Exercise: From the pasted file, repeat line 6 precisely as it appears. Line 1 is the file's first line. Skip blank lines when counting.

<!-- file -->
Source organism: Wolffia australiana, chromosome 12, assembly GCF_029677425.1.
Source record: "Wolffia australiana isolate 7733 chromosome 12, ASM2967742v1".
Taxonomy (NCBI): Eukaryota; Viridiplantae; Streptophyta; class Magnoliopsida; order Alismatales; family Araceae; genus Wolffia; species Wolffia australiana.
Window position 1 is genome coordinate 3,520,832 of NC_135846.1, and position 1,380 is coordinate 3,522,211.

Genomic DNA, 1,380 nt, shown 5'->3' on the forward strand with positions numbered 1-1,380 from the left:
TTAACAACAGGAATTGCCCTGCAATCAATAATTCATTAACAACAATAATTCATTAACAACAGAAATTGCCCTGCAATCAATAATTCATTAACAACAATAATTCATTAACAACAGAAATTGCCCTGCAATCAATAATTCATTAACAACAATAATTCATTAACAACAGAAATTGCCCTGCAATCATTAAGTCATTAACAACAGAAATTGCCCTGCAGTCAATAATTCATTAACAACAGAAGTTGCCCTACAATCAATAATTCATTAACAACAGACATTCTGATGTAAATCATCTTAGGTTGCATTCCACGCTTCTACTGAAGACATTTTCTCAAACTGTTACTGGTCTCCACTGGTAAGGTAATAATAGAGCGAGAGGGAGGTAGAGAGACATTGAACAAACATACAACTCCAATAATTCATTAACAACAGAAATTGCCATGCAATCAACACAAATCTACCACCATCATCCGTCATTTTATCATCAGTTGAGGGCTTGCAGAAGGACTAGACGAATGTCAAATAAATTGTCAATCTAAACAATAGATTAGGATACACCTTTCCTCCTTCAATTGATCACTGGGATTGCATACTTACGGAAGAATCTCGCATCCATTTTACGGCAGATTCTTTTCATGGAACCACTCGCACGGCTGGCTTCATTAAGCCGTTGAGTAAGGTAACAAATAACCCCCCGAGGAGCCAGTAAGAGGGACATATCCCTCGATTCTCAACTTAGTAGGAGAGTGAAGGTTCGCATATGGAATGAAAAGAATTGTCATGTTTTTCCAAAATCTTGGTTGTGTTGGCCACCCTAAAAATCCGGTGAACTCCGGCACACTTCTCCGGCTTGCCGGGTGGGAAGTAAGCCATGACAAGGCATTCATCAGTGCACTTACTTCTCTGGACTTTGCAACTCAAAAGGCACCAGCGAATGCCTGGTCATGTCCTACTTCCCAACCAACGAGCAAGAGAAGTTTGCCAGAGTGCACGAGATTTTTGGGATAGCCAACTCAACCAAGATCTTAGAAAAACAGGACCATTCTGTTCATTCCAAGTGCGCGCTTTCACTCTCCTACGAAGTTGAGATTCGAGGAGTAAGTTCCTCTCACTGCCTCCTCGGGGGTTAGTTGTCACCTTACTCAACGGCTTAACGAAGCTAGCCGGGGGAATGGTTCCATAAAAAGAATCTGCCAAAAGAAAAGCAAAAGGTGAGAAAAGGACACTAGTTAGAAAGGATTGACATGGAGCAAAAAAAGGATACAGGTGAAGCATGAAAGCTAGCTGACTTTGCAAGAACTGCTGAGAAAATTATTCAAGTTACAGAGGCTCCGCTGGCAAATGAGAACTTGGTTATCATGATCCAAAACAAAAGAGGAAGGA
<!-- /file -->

TTAACAACAGGAATTGCCCTGCAATCAATAATTCATTAACAACAATAATTCATTAACAACAGAAATTGCCCTGCAATCAATAATTCATTAACAACAATAATTCATTAACAACAGAAATTGCCCTGCAATCAATAATTCATTAACAACAATAATTCATTAACAACAGAAATTGCCCTGCAATCATTAAGTCATTAACAACAGAAATTGCCCTGCAGTCAATAATTCATTAACAACAGAAGTTGCCCTACAATCAATAATTCATTAACAACAGACATTCTGATGTAAATCATCTTAGGTTGCATTCCACGCTTCTACTGAAGACATTTTCTCAAACTGTTACTGGTCTCCACTGGTAAGGTAATAATAGAGCGAGAGGGAGGTAGAGAGACATTGAACAAACATACAACTCCAATAATTCATTAACAACAGAAATTGCCATGCAATCAACACAAATCTACCACCATCATCCGTCATTTTATCATCAGTTGAGGGCTTGCAGAAGGACTAGACGAATGTCAAATAAATTGTCAATCTAAACAATAGATTAGGATACACCTTTCCTCCTTCAATTGATCACTGGGATTGCATACTTACGGAAGAATCTCGCATCCATTTTACGGCAGATTCTTTTCATGGAACCACTCGCACGGCTGGCTTCATTAAGCCGTTGAGTAAGGTAACAAATAACCCCCCGAGGAGCCAGTAAGAGGGACATATCCCTCGATTCTCAACTTAGTAGGAGAGTGAAGGTTCGCATATGGAATGAAAAGAATTGTCATGTTTTTCCAAAATCTTGGTTGTGTTGGCCACCCTAAAAATCCGGTGAACTCCGGCACACTTCTCCGGCTTGCCGGGTGGGAAGTAAGCCATGACAAGGCATTCATCAGTGCACTTACTTCTCTGGACTTTGCAACTCAAAAGGCACCAGCGAATGCCTGGTCATGTCCTACTTCCCAACCAACGAGCAAGAGAAGTTTGCCAGAGTGCACGAGATTTTTGGGATAGCCAACTCAACCAAGATCTTAGAAAAACAGGACCATTCTGTTCATTCCAAGTGCGCGCTTTCACTCTCCTACGAAGTTGAGATTCGAGGAGTAAGTTCCTCTCACTGCCTCCTCGGGGGTTAGTTGTCACCTTACTCAACGGCTTAACGAAGCTAGCCGGGGGAATGGTTCCATAAAAAGAATCTGCCAAAAGAAAAGCAAAAGGTGAGAAAAGGACACTAGTTAGAAAGGATTGACATGGAGCAAAAAAAGGATACAGGTGAAGCATGAAAGCTAGCTGACTTTGCAAGAACTGCTGAGAAAATTATTCAAGTTACAGAGGCTCCGCTGGCAAATGAGAACTTGGTTATCATGATCCAAAACAAAAGAGGAAGGA